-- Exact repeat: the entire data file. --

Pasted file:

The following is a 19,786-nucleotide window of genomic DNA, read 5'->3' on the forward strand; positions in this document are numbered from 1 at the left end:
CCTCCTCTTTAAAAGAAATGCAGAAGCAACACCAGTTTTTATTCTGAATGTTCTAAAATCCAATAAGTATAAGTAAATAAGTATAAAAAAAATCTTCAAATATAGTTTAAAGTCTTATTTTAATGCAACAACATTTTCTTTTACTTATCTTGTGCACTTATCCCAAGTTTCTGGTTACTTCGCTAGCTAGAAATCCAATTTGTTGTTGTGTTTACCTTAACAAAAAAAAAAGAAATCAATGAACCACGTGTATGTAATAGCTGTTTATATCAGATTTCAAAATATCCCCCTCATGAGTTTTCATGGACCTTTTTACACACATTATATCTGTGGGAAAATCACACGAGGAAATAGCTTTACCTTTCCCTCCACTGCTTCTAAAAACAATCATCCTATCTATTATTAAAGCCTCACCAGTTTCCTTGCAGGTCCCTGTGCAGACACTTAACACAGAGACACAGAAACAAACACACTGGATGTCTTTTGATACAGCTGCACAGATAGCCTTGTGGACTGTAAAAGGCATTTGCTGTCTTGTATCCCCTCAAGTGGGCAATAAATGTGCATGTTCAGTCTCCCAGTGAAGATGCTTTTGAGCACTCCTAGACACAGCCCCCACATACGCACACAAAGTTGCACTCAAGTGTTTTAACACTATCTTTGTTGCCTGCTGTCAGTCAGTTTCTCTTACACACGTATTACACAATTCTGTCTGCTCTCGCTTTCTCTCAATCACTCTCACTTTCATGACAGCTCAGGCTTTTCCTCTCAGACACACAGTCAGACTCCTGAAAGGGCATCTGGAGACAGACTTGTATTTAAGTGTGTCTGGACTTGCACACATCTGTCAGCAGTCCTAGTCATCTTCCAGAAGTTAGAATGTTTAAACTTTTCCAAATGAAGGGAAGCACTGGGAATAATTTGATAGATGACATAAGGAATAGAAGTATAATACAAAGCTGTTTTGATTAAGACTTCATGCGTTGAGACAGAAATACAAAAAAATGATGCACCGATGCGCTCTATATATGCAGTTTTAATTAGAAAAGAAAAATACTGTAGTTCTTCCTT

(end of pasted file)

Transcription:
The following is a 19,786-nucleotide window of genomic DNA, read 5'->3' on the forward strand; positions in this document are numbered from 1 at the left end:
CCTCCTCTTTAAAAGAAATGCAGAAGCAACACCAGTTTTTATTCTGAATGTTCTAAAATCCAATAAGTATAAGTAAATAAGTATAAAAAAAATCTTCAAATATAGTTTAAAGTCTTATTTTAATGCAACAACATTTTCTTTTACTTATCTTGTGCACTTATCCCAAGTTTCTGGTTACTTCGCTAGCTAGAAATCCAATTTGTTGTTGTGTTTACCTTAACAAAAAAAAAAGAAATCAATGAACCACGTGTATGTAATAGCTGTTTATATCAGATTTCAAAATATCCCCCTCATGAGTTTTCATGGACCTTTTTACACACATTATATCTGTGGGAAAATCACACGAGGAAATAGCTTTACCTTTCCCTCCACTGCTTCTAAAAACAATCATCCTATCTATTATTAAAGCCTCACCAGTTTCCTTGCAGGTCCCTGTGCAGACACTTAACACAGAGACACAGAAACAAACACACTGGATGTCTTTTGATACAGCTGCACAGATAGCCTTGTGGACTGTAAAAGGCATTTGCTGTCTTGTATCCCCTCAAGTGGGCAATAAATGTGCATGTTCAGTCTCCCAGTGAAGATGCTTTTGAGCACTCCTAGACACAGCCCCCACATACGCACACAAAGTTGCACTCAAGTGTTTTAACACTATCTTTGTTGCCTGCTGTCAGTCAGTTTCTCTTACACACGTATTACACAATTCTGTCTGCTCTCGCTTTCTCTCAATCACTCTCACTTTCATGACAGCTCAGGCTTTTCCTCTCAGACACACAGTCAGACTCCTGAAAGGGCATCTGGAGACAGACTTGTATTTAAGTGTGTCTGGACTTGCACACATCTGTCAGCAGTCCTAGTCATCTTCCAGAAGTTAGAATGTTTAAACTTTTCCAAATGAAGGGAAGCACTGGGAATAATTTGATAGATGACATAAGGAATAGAAGTATAATACAAAGCTGTTTTGATTAAGACTTCATGCGTTGAGACAGAAATACAAAAAAATGATGCACCGATGCGCTCTATATATGCAGTTTTAATTAGAAAAGAAAAATACTGTAGTTCTTCCTT